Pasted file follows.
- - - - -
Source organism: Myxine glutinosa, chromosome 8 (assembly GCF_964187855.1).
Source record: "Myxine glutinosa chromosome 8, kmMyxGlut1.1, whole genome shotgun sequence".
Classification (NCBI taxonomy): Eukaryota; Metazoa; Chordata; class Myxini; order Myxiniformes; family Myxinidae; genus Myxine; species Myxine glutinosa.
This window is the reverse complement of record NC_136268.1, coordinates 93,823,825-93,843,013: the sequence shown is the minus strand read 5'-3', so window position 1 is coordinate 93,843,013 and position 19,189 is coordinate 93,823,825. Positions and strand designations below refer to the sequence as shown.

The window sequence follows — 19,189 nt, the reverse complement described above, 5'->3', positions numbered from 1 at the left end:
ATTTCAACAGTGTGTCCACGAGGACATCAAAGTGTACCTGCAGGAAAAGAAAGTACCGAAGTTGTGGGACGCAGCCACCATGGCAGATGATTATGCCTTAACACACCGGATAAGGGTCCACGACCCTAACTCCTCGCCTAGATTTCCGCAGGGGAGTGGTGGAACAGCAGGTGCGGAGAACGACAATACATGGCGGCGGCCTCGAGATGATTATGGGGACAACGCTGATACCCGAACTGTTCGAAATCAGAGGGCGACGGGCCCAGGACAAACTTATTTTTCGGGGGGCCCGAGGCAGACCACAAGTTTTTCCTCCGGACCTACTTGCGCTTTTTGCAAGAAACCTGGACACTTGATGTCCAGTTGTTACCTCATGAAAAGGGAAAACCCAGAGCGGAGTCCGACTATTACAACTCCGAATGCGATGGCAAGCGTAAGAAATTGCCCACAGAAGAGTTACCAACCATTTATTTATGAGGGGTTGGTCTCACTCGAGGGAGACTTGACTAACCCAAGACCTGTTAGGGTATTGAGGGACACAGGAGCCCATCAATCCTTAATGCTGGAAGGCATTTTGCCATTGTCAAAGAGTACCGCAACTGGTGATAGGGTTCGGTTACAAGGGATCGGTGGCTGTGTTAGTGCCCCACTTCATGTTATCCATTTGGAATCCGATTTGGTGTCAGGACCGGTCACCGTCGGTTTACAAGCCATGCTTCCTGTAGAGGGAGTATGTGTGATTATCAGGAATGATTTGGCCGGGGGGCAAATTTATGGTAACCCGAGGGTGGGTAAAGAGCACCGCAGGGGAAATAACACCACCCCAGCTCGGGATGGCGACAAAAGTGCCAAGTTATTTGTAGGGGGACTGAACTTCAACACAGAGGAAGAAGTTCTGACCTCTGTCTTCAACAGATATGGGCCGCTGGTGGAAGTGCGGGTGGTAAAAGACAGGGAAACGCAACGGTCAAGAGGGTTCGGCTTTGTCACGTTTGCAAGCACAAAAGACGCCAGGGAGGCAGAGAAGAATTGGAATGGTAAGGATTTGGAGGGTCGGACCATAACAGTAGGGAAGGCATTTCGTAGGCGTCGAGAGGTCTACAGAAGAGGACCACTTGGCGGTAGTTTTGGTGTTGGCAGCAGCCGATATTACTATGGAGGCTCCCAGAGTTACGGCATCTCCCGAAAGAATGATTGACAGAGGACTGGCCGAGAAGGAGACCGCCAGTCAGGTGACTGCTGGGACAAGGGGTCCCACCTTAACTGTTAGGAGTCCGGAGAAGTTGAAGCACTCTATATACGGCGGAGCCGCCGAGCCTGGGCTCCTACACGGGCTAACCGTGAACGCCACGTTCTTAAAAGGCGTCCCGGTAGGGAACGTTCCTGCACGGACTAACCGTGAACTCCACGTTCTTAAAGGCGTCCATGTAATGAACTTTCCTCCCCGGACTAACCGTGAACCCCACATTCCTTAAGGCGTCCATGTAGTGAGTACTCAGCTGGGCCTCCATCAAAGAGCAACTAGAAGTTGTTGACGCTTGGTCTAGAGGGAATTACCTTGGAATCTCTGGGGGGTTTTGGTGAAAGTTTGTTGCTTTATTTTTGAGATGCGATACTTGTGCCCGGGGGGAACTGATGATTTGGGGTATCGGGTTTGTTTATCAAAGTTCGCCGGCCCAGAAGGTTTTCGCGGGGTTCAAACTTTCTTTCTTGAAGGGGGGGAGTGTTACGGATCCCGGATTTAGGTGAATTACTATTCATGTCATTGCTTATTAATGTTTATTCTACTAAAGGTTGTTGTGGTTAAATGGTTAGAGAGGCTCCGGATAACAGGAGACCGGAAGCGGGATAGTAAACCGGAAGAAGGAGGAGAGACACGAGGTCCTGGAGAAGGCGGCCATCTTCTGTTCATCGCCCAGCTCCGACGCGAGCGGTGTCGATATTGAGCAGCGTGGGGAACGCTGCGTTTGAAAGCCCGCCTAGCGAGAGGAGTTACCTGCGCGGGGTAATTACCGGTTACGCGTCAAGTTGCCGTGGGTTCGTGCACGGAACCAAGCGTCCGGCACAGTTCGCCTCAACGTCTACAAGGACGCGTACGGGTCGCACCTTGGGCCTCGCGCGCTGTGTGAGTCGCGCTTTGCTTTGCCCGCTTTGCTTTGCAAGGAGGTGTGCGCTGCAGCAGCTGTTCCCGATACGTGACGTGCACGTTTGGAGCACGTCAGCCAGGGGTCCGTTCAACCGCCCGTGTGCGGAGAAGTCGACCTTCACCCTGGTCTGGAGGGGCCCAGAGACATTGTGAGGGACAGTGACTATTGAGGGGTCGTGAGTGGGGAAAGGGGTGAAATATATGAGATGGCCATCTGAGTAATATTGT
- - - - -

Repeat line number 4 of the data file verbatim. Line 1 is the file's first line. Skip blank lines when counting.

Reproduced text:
This window is the reverse complement of record NC_136268.1, coordinates 93,823,825-93,843,013: the sequence shown is the minus strand read 5'-3', so window position 1 is coordinate 93,843,013 and position 19,189 is coordinate 93,823,825. Positions and strand designations below refer to the sequence as shown.